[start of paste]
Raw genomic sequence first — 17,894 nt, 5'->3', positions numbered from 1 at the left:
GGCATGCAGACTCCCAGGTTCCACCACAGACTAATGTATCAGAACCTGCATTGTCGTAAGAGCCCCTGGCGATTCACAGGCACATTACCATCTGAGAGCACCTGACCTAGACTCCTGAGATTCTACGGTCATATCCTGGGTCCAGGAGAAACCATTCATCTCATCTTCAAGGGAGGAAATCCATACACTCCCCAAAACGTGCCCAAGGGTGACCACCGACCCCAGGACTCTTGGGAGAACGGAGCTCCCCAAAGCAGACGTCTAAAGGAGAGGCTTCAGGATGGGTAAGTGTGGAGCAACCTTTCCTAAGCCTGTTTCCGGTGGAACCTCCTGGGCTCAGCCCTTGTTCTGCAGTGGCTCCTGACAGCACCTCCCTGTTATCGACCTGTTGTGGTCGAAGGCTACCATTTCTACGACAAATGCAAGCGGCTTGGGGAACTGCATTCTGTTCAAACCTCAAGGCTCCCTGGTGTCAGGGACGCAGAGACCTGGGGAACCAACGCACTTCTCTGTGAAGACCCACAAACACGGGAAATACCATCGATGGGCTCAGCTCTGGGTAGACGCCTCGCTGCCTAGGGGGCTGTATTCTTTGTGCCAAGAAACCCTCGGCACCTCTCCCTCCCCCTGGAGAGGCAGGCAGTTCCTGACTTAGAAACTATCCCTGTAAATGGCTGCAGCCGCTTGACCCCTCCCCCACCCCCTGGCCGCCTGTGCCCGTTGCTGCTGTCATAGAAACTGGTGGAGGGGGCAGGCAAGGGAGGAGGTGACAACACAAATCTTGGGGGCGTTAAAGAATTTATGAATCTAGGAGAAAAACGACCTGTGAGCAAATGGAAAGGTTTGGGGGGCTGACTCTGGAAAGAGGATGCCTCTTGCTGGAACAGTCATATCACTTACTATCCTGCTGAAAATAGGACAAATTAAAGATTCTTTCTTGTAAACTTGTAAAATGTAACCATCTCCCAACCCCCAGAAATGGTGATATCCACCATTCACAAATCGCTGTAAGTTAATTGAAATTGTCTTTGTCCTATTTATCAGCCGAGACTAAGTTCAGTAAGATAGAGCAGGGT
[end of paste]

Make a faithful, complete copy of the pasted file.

Raw genomic sequence first — 17,894 nt, 5'->3', positions numbered from 1 at the left:
GGCATGCAGACTCCCAGGTTCCACCACAGACTAATGTATCAGAACCTGCATTGTCGTAAGAGCCCCTGGCGATTCACAGGCACATTACCATCTGAGAGCACCTGACCTAGACTCCTGAGATTCTACGGTCATATCCTGGGTCCAGGAGAAACCATTCATCTCATCTTCAAGGGAGGAAATCCATACACTCCCCAAAACGTGCCCAAGGGTGACCACCGACCCCAGGACTCTTGGGAGAACGGAGCTCCCCAAAGCAGACGTCTAAAGGAGAGGCTTCAGGATGGGTAAGTGTGGAGCAACCTTTCCTAAGCCTGTTTCCGGTGGAACCTCCTGGGCTCAGCCCTTGTTCTGCAGTGGCTCCTGACAGCACCTCCCTGTTATCGACCTGTTGTGGTCGAAGGCTACCATTTCTACGACAAATGCAAGCGGCTTGGGGAACTGCATTCTGTTCAAACCTCAAGGCTCCCTGGTGTCAGGGACGCAGAGACCTGGGGAACCAACGCACTTCTCTGTGAAGACCCACAAACACGGGAAATACCATCGATGGGCTCAGCTCTGGGTAGACGCCTCGCTGCCTAGGGGGCTGTATTCTTTGTGCCAAGAAACCCTCGGCACCTCTCCCTCCCCCTGGAGAGGCAGGCAGTTCCTGACTTAGAAACTATCCCTGTAAATGGCTGCAGCCGCTTGACCCCTCCCCCACCCCCTGGCCGCCTGTGCCCGTTGCTGCTGTCATAGAAACTGGTGGAGGGGGCAGGCAAGGGAGGAGGTGACAACACAAATCTTGGGGGCGTTAAAGAATTTATGAATCTAGGAGAAAAACGACCTGTGAGCAAATGGAAAGGTTTGGGGGGCTGACTCTGGAAAGAGGATGCCTCTTGCTGGAACAGTCATATCACTTACTATCCTGCTGAAAATAGGACAAATTAAAGATTCTTTCTTGTAAACTTGTAAAATGTAACCATCTCCCAACCCCCAGAAATGGTGATATCCACCATTCACAAATCGCTGTAAGTTAATTGAAATTGTCTTTGTCCTATTTATCAGCCGAGACTAAGTTCAGTAAGATAGAGCAGGGT